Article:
Summer 2014 Literature & Film Recommendations
The Cambridge Writers’ Workshop published their Summer 2014 Literature & Film Recommendations list today! The list has been curated by Alex Carrigan and contributors include Rita Banerjee, Alex Carrigan, Gregory Crosby, Elissa Lewis, Jessica Reidy, Ian Singleton, Kathleen Spivack, Christine Stoddard, Diana Norma Szokolyai, Megan Tilley, and Roxy van Beek. Here are some Summer 2014 Film & Literature recommendations by Rita Banerjee. For the full list, please visit CWW Recommends!
Rita’s Summer 2014 Lit Picks:
Gone Girl by Gillian Flynn
This is the novel I wish I had written. Gillian Flynn’s writing is stylistic, clever, and full of wit and menace. Every word of Flynn’s novel from her first sentence to her last is gorgeously crafted and razor-sharp. Gone Girl centers around the story of Amy and Nick Dunne, a supposedly happily married couple about to celebrate their 5th wedding anniversary. Following the 2008 Stock Market crash and the ensuing Great Recession, Amy and Nick are forced to move to North Carthage, Missouri after losing their jobs in the glittery, larger-than-life publishing world of New York City. The novel, told from alternating points of view follows the fairy tale beginning and then increasingly volatile relationship between Amy and Nick. Flynn does a masterful job of capturing Amy and Nick’s distinctive voices, psychology, and increasingly dark secrets, and her essay on the “Cool Girl” is a magnificent, and to-die-for moment in the novel. To add insult to injury, Amy’s parents are the perfect married partners and are in a decades-long happy romance. They are also authors of the children book series, Amazing Amy, which presents a parallel but laudable version of Amy’s own life, that is, “Amazing Amy” never makes the wrong decision or encounters grievous hardships whereas Amy Dunne’s life seem punctuated by increasingly harsher realities. The novel begins on the morning of Amy and Nick’s 5th wedding anniversary when everything seems normal, mundane, and annoyingly routine until Amy Dunne goes missing. And we find Nick, who spends too much of his free time contemplating size and permeability of the Amy’s skull, as the prime suspect.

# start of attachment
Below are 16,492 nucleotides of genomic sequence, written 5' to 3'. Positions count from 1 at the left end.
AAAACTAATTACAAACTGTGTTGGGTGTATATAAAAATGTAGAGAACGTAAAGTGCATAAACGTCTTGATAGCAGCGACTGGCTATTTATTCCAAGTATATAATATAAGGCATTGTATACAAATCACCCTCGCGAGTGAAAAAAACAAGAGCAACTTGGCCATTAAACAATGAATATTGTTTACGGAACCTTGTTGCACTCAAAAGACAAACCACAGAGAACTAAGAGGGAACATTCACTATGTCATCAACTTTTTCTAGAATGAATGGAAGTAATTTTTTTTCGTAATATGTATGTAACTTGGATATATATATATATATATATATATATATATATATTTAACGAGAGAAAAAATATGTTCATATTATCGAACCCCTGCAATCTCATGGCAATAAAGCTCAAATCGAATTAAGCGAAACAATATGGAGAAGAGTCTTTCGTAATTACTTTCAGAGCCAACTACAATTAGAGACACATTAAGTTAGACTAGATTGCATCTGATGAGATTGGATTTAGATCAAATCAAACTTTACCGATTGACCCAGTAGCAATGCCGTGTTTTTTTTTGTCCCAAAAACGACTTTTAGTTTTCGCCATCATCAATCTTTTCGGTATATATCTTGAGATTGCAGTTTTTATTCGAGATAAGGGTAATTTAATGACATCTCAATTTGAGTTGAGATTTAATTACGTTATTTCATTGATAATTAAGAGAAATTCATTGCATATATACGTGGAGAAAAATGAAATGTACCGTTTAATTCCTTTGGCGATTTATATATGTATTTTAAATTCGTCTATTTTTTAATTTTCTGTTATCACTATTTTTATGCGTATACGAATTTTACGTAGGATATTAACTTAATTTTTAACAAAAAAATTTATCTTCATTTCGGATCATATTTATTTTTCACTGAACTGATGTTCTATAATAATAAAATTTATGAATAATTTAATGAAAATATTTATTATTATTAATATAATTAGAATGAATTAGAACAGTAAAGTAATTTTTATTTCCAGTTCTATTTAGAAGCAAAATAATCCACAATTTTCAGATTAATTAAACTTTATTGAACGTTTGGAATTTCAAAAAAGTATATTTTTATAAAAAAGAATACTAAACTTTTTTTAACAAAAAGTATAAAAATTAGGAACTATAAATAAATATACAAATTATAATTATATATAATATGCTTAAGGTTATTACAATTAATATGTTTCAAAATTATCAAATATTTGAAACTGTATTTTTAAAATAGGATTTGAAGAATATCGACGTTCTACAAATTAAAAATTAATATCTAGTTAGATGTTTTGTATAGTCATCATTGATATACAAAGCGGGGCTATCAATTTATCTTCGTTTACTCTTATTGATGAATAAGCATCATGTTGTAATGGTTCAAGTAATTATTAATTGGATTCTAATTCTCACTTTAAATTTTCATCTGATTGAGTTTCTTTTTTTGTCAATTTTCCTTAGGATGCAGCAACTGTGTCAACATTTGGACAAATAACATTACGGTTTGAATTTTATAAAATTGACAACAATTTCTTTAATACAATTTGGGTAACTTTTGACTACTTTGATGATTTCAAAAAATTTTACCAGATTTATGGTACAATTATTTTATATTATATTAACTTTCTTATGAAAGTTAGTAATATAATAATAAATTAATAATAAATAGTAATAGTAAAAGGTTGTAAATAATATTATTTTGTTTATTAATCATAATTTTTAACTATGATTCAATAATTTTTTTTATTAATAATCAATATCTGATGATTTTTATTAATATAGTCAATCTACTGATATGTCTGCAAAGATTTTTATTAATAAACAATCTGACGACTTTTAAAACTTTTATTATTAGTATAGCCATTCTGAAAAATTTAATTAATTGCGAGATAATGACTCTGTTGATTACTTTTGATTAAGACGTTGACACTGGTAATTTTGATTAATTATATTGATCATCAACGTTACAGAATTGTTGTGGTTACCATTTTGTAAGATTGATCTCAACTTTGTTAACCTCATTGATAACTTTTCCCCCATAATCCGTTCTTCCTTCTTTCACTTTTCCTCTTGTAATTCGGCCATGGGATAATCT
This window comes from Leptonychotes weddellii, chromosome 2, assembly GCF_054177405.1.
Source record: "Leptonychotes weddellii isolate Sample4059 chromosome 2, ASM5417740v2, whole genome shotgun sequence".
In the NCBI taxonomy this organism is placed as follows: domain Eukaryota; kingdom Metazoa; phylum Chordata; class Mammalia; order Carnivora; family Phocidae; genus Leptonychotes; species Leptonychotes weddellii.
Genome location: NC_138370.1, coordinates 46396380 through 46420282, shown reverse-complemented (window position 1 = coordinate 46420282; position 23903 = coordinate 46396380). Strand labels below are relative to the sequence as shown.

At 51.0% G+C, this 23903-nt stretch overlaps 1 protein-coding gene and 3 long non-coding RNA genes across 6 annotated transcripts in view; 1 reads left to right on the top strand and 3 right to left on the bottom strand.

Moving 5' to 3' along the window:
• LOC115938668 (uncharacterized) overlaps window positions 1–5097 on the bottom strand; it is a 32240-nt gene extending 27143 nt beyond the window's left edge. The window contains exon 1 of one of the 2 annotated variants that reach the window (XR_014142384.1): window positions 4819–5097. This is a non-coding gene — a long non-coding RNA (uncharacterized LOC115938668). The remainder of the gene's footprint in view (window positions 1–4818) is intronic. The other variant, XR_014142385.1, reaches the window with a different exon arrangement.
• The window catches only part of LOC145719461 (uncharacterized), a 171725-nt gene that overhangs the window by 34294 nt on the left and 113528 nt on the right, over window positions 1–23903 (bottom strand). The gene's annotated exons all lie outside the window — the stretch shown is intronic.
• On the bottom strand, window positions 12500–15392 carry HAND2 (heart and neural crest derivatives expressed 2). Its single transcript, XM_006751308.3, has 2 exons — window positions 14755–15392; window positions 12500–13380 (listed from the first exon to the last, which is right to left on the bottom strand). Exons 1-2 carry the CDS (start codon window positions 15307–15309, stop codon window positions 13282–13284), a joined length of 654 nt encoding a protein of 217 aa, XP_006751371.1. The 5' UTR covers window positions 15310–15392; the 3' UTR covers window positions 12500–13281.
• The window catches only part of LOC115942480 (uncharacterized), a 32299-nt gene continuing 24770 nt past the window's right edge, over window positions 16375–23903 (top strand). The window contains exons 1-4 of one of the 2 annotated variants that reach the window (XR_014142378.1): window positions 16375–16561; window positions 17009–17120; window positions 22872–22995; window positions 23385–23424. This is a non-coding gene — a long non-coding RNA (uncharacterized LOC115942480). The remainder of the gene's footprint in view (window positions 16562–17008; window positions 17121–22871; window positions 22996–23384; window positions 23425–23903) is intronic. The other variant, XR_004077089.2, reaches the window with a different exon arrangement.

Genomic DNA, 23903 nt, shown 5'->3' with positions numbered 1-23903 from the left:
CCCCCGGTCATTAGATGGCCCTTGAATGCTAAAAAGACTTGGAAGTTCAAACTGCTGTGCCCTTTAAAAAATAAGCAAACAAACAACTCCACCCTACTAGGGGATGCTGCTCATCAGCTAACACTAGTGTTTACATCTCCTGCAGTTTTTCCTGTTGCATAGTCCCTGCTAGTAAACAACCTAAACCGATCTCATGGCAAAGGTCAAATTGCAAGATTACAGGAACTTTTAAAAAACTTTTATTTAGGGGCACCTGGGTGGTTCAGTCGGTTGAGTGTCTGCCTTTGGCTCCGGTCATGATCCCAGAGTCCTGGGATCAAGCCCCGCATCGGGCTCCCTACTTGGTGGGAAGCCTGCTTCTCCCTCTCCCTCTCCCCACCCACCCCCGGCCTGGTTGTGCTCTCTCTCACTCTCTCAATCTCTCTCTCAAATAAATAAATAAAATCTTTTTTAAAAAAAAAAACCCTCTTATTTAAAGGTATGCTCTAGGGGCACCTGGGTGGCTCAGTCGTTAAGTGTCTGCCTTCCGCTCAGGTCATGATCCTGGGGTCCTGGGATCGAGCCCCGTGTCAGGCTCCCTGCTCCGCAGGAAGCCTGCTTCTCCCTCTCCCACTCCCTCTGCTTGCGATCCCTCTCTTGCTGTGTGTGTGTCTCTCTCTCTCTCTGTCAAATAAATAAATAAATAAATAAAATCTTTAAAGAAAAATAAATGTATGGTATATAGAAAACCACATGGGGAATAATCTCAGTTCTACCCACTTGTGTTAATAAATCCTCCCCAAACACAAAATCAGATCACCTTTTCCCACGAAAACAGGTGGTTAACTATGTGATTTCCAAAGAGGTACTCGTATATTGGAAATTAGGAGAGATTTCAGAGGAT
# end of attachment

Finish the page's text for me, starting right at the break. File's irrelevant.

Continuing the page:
Emma Goldman: Revolution as a Way of Life by Vivian Gornick
For anyone who has read The Situation and the Story: The Art of the Personal Narrative, you know that Vivian Gornick is a rock-star in the contemporary creative writing scene. She is a master of the personal essay and definitely one of the most fluid, honestly intellectual, and vividly personal non-fiction writers out there. In Emma Goldman: Revolution as a Way of Life, Gornick traces the life and times of Emma Goldman and how Goldman, a young Russian Jewish émigré who came to the US in 1885, not knowing a word of English and only enough Yiddish and German to communicate with German and Jewish intellectuals in New York City, became the little anarchist that could. Under the tutelage of Johann Most and radicals from the Lower East Side, Goldman became a great orator, a supporter of worker rights and basic human rights for all, and most of all, a successful practitioner of civil disobedience. Her speeches in support of anarchy, free love, and ethical labor conditions drew hundreds of thousands of supporters in New York, Chicago, and even in California before she went on to stump in Europe, the UK, and Canada. Jailed for her anarchist sentiments, Goldman quickly learned to read, write, and orate in English while serving time. She also successfully subverted the hierarchical order of her prison and subtly promoted communal rights. Overall, Gornick’s biography of Goldman is witty, full of vivid imagery, and so well-crafted that the revolutionary zeitgeist of Emma Goldman’s life and times leaps off the page and completely surrounds the reader. Emma Goldman is intriguing as a character, a thinker, a revolutionary, and a refusenik. Perhaps what makes her so enchanting and so commanding can be summed by her own motto: “If I can’t dance, I’m not coming to your revolution.”
Ann Veronica by H.G. Wells